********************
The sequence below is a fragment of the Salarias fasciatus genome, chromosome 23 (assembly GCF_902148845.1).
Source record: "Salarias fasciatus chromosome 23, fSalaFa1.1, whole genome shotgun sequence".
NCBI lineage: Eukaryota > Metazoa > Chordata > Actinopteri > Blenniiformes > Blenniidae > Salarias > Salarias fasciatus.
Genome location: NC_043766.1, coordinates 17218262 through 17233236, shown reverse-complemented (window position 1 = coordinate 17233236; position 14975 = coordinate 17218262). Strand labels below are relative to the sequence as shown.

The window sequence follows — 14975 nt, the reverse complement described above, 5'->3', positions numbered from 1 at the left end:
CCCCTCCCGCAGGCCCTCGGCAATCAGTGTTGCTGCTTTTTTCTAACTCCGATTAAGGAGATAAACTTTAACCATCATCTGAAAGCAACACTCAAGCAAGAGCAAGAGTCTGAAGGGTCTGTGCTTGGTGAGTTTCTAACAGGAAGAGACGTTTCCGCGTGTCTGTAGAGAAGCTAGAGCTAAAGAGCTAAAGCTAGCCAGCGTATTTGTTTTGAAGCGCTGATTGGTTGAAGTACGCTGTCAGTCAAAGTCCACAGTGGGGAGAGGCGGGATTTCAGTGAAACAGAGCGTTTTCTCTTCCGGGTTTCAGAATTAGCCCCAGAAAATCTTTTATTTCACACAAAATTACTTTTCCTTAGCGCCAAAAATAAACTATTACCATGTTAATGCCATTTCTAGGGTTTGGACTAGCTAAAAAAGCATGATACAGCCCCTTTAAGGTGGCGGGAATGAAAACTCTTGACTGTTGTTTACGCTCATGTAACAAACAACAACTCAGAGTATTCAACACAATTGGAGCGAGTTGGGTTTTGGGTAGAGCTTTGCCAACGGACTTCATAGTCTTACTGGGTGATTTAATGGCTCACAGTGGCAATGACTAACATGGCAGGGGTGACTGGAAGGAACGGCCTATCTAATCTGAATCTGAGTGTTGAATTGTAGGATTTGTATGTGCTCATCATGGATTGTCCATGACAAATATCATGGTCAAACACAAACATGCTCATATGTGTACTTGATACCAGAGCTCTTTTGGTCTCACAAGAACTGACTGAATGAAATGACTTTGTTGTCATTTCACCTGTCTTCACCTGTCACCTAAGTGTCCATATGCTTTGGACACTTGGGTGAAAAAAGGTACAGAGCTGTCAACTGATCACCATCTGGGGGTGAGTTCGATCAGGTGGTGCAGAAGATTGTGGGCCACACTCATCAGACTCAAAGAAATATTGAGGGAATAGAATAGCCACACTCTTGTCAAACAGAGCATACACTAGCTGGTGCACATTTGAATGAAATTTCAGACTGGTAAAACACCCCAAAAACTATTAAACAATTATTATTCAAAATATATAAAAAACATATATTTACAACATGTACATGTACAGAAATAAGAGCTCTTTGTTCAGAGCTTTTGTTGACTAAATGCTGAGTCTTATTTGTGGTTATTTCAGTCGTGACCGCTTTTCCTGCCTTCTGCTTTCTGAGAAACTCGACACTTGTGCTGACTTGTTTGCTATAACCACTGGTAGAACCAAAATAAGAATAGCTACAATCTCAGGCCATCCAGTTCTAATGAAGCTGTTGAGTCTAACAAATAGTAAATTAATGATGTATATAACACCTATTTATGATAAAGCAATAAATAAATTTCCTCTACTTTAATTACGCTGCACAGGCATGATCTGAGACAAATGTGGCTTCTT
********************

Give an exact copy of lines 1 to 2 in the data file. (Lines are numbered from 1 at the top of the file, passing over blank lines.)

The sequence below is a fragment of the Salarias fasciatus genome, chromosome 23 (assembly GCF_902148845.1).
Source record: "Salarias fasciatus chromosome 23, fSalaFa1.1, whole genome shotgun sequence".